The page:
Over the last few weeks, there has been a lot of conversation about who has been using the online adultery service, Ashley Madison. It seems that every day there is a revelation of an important figure having an account, or a breakdown of which government agencies or cities have the most users.
The whole phenomenon has led to an interesting discussion about privacy. The last few years have been rife with outrage about hackers leaking private information online. Whether it be celebrity nudies stolen from the Cloud or tax information taken from the IRS- society has generally banded together in angry protest, defending the right to privacy (even if simultaneously sneaking voyeuristic glimpses of J-La’s naked selfies). In my experience, that has not been the general reaction to the Ashley Madison leak. People’s private information has been unlawfully distributed to the public with humiliating consequences- lives have been ruined- yet there is very little public outrage at the loss of privacy for these individuals. So what makes this violation more acceptable than the others?
The answer that likely popped into your head is “because they were doing something wrong”. Or at least that seems to be the knee jerk response most people have- myself included (I was not above a smug giggle when I heard about that Duggar guy). It’s really easy to sit back in judgment and feel that the public shaming of AM users is justified. Comments like “well they shouldn’t have been cheating” or “anyone stupid enough to put their information online, deserves to get caught” have been a common refrain. But at least in part, the punishment we are issuing is driven by our individual values about fidelity and center on unproven assumptions.
We are assuming that the profiles represent betrayal of a victimized partner. We are assuming that users are deviant perverts. We are assuming that users are brazen and unapologetic adulterers. We are assuming that people have followed through with a sexual affair. We are assuming that the profiles are all real. (It is estimated that 17 Million accounts that are fake or inactive- as reported by Gizmodo.com). And we are assuming that we are in a position to judge.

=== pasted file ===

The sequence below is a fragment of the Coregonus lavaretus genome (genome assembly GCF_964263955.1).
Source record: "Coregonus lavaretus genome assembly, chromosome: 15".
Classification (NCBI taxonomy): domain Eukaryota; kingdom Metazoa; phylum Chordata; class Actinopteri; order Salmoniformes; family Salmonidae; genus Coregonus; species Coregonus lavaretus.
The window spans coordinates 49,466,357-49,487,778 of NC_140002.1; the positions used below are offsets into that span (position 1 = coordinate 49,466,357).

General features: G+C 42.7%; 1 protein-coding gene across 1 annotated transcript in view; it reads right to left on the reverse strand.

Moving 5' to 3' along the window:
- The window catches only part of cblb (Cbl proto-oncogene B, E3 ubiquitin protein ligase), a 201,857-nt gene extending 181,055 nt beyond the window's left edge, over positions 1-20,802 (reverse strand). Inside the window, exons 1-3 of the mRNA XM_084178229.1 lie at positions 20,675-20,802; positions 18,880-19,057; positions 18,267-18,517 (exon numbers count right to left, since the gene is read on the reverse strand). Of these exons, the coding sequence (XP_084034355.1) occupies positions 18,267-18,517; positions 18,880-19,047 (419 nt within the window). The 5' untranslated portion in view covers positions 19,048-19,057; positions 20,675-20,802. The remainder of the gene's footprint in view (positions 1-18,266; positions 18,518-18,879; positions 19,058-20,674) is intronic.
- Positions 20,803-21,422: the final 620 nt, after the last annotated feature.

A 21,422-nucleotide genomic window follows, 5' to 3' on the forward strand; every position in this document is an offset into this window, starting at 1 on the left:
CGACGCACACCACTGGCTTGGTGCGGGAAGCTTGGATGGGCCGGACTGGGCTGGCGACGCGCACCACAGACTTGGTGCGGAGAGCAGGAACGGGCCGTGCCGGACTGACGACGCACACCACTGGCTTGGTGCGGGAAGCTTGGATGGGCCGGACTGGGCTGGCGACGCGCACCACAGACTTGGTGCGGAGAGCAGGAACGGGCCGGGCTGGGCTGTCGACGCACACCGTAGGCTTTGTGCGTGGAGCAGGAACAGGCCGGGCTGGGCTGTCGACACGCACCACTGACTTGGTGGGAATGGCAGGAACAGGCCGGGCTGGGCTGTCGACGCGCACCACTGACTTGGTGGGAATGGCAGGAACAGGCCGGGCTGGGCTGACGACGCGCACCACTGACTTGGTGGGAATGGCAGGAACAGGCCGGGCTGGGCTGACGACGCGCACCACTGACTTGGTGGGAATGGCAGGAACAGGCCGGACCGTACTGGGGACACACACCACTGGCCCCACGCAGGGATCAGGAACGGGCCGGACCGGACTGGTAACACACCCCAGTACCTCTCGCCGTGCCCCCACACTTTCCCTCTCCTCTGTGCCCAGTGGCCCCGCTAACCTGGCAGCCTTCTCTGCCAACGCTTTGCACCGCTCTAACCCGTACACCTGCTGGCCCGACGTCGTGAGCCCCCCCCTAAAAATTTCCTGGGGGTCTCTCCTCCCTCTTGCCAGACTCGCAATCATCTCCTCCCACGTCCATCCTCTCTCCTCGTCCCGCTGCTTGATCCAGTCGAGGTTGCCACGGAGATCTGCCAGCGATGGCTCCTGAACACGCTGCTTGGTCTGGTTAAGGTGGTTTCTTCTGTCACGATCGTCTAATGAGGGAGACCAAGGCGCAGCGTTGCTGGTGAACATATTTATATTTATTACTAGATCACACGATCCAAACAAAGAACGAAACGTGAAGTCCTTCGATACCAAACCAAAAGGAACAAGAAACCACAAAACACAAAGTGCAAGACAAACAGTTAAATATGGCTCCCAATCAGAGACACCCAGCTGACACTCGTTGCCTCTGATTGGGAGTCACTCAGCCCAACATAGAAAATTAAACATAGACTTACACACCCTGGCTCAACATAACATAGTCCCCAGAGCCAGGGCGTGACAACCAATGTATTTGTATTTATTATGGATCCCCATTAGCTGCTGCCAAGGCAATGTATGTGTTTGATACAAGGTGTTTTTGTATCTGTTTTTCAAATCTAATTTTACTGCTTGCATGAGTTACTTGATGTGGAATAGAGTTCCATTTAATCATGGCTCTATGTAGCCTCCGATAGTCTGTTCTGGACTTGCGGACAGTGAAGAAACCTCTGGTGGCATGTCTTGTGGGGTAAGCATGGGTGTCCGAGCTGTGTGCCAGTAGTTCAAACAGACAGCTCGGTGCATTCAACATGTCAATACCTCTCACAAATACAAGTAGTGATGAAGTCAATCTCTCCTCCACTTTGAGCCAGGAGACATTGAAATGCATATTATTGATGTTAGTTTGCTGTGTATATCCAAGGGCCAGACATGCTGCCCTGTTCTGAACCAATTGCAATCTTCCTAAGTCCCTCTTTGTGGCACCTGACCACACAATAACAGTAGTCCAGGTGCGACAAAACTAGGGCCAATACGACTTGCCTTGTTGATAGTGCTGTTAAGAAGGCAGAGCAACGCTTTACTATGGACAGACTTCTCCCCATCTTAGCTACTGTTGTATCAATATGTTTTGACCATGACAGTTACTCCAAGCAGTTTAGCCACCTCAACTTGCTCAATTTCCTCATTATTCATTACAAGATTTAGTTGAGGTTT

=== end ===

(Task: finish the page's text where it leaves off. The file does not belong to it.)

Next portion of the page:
We tend to draw very harsh conclusions about “cheaters”. I have to admit that my own biases have been thoroughly challenged by my work as a psychologist. The people who enter my office for that reason are good people who demonstrate punishing remorse and describe complicated emotional vulnerabilities. Some are impulsive and insecure, struggling to resist validation where it’s offered. Others are terrified of their sexual interests and are desperate for acceptance of something that doesn’t feel safe to share with a partner. Some are unwittingly compelled by the strength of an unsought after connection. And some struggle to reconcile dissatisfaction in their relationships. ALL of them are ashamed of their actions and are terrified of hurting their partners.
The reality is that good people can do bad things. Good people can do dumb things. People make mistakes. And some people have different values about relationships and monogamy all together. I’m not endorsing deception in relationships or encouraging infidelity. But I want to provide compassionate context to the people whose lives are being destroyed by this breach of privacy. They are people too- even that Duggar guy (shudder)- and as much as their actions might not be in keeping with our values, they are still deserving of privacy.
Tami-lee Duncan is a Registered Psychologist in Edmonton, specializing in sexual health. Please note that the information and advice given above is not a substitute for therapeutic treatment with a licensed professional. For information or to submit a question, please contact firstname.lastname@example.org. Follow on Twitter @SexOlogyYEG.